A recent study shows that consumers, especially millennials, are willing to pay more for ethically made products.

Rachel Cernansky

September 30, 2019

3 Min Read

With Fair Trade Month around the corner, it seems like a good time to evaluate what this label, which is supposed to signify products made by workers earning a living wage and who are afforded ethical labor practices, actually means for the natural foods industry. Does it have much of an impact?

A recent study from Fairtrade America, the U.S. chapter of certification body Fairtrade International, suggests it does–perhaps most among (surprise!) millennials.

The report found that price is becoming less of a barrier to people buying fairly traded goods–likely the result of the millennial factor, as this generation is significantly outspending other age groups on food and beverage products. The report references IRI research that found among millennials, food and beverage sales were 21.5% higher in March 2019 than in March 2018. “In a competitive landscape where brand loyalty is essential for survival, millennials value transparency–including fair trade and ethical labor practices,” said the report.

Fair trade could potentially help to boost that all-important sense of brand loyalty: the report also found that 76% of consumers would view a brand they already buy more favorably if it had a fair-trade label, and 64% would recommend Fairtrade-certified products to friends. The survey was conducted online among 2,000 U.S. consumers.

Data collected by Fair Trade USA, meanwhile, shows that 42% of consumers are more likely to buy a product when they see a certification seal, and that this marks an increase over prior years—according to the data, 38% of consumers said they were concerned about a company’s labor practices in 2012–and that jumped to 45% in 2017.

The organization has also announced a partnership with Chobani to explore the certification of fair trade dairy, the certification of more types of seafood, and brands released a range of new products that hit store shelves this year.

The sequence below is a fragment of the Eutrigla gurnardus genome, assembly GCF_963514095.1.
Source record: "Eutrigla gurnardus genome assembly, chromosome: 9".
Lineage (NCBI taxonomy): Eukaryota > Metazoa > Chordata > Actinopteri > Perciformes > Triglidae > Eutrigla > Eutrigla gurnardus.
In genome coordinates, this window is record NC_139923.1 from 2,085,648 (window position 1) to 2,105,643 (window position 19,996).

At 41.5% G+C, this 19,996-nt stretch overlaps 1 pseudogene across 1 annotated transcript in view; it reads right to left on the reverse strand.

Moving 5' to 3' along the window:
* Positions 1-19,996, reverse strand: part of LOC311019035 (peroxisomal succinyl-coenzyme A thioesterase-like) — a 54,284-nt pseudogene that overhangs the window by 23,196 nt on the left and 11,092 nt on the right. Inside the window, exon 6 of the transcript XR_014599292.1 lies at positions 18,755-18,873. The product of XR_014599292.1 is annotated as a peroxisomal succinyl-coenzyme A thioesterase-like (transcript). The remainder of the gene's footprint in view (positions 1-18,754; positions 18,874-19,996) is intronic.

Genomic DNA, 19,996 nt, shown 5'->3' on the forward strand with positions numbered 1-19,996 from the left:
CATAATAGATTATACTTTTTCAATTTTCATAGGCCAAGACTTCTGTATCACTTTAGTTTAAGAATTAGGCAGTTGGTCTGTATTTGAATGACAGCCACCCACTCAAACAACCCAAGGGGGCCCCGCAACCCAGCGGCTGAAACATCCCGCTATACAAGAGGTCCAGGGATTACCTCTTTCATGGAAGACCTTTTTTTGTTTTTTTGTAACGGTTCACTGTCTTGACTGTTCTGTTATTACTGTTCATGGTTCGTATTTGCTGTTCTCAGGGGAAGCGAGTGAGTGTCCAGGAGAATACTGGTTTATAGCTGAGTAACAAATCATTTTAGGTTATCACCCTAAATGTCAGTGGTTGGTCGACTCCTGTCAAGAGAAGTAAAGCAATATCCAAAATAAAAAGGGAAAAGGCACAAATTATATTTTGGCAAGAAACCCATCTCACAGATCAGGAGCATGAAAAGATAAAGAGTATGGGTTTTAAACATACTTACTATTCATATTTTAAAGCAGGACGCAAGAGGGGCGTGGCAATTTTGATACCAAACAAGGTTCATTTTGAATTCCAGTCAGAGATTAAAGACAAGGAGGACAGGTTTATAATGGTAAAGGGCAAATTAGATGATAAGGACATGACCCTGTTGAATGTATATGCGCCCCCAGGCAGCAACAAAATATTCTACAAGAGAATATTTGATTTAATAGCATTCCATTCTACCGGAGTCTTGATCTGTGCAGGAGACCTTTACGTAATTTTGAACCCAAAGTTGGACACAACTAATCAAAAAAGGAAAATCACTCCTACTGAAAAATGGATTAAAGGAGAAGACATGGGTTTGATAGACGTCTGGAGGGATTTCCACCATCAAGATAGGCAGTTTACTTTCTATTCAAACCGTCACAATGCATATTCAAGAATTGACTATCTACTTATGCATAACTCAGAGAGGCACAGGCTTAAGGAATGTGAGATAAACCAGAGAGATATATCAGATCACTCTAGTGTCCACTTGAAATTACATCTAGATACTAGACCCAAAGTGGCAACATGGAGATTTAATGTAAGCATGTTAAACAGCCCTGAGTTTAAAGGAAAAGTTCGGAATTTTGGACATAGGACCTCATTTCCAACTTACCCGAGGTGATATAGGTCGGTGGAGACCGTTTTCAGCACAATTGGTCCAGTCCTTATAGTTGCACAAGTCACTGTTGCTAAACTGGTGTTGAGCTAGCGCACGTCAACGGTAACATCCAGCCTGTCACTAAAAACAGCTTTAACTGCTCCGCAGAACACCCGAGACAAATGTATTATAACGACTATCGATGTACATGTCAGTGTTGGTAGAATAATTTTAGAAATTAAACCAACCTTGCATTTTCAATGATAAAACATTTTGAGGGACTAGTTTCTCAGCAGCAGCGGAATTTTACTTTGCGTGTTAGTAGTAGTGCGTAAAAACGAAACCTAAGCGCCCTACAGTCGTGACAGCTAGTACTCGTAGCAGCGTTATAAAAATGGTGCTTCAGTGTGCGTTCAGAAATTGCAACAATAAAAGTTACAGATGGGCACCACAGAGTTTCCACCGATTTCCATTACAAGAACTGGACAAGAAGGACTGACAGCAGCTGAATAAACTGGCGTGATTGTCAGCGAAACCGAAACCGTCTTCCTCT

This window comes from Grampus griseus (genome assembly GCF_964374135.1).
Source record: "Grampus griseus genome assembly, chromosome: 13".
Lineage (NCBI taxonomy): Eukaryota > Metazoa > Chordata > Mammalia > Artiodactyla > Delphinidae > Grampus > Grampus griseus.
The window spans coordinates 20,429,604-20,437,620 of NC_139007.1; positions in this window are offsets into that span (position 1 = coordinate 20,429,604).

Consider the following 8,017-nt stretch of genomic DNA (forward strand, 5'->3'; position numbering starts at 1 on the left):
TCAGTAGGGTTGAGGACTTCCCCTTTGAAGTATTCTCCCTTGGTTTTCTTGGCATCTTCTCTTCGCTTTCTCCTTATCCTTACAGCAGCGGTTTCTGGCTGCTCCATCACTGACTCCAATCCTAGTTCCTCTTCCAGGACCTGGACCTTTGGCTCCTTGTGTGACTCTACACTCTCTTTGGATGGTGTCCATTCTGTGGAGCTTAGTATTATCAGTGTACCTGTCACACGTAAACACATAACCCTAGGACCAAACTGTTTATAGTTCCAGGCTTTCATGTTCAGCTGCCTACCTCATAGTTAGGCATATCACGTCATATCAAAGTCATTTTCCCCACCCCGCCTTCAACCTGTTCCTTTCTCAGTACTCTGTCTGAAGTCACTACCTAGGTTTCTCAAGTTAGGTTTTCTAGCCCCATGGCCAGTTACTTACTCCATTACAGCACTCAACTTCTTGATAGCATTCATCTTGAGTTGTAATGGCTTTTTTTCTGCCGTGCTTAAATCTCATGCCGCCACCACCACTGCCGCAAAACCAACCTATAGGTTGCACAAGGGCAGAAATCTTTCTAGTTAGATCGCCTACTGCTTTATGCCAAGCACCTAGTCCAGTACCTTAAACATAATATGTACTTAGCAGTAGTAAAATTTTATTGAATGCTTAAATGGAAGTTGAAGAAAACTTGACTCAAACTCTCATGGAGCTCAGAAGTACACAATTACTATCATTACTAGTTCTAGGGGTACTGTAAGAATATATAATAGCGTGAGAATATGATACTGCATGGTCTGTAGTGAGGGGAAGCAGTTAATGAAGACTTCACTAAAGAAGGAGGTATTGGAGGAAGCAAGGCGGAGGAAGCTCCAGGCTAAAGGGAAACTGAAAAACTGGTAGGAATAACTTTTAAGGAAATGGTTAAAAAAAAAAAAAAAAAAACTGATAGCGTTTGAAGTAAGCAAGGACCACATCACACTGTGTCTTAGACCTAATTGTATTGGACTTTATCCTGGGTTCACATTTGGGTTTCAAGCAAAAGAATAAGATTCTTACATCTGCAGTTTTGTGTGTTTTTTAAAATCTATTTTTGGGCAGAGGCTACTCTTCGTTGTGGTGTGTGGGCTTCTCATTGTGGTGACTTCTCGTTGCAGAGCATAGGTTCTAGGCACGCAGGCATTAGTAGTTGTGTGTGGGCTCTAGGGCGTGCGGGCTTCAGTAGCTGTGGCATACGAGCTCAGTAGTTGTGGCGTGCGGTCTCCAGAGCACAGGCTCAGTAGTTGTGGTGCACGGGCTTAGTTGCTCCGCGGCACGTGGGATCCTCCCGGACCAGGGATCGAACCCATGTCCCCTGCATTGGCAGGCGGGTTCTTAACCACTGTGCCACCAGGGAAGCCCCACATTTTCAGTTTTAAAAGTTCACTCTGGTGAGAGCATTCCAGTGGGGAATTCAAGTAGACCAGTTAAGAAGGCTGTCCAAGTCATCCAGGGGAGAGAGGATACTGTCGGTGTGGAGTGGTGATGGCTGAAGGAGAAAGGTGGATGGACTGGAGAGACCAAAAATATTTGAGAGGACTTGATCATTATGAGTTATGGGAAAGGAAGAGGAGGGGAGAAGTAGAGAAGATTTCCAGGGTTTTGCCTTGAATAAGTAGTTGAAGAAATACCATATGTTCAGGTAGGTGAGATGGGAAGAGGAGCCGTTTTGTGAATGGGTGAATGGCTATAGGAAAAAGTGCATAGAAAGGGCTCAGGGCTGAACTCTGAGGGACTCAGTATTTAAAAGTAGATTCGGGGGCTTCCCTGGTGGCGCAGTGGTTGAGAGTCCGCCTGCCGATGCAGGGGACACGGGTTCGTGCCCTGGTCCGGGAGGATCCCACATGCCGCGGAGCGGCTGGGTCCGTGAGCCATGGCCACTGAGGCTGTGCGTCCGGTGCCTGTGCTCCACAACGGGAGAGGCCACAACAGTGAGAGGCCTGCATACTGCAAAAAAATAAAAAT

Theo Chocolate’s recent rebranding underscores the value of a clear, communicative label. Chief marketing officer Jason Harty said the chocolate company redesigned its packaging for a couple reasons, but among them were that consumers had been asking the brand to better communicate its dedication to fair trade practices. The new package now calls out its Fair Trade status across the top, and the fair trade certification logo remains at the bottom of the wrappers.

For all the interest in fair trade, though, it’s still a fraction of the total marketplace. Fair Trade USA issued a call last week for consumers to seek out fair trade certified coffee in its JustOneCup campaign— citing a collapse in global coffee prices, from roughly $2 per pound in 2014 down to 89 cents in May, that has left millions of farmers in crisis. “Forced to choose between selling their coffee for less than the cost of production or abandon their farms, more and more are choosing the way out in order to survive. Something has to change in order to save the future of coffee, starting with our choices,” the campaign’s website reads.

These organizations say the industry has a role to play in boosting fair trade, and the impact it has, by providing consumers with more ethical choices, clearly communicating the significance of those choices and their values as a company overall — and taking advantage of the growing interest that consumers do have in supporting brands trying to operate ethically. 

“Brands can increasingly differentiate themselves by appealing to consumers’ ethical concerns,” said Bryan Lew, Chief Operating Officer, Fairtrade America.

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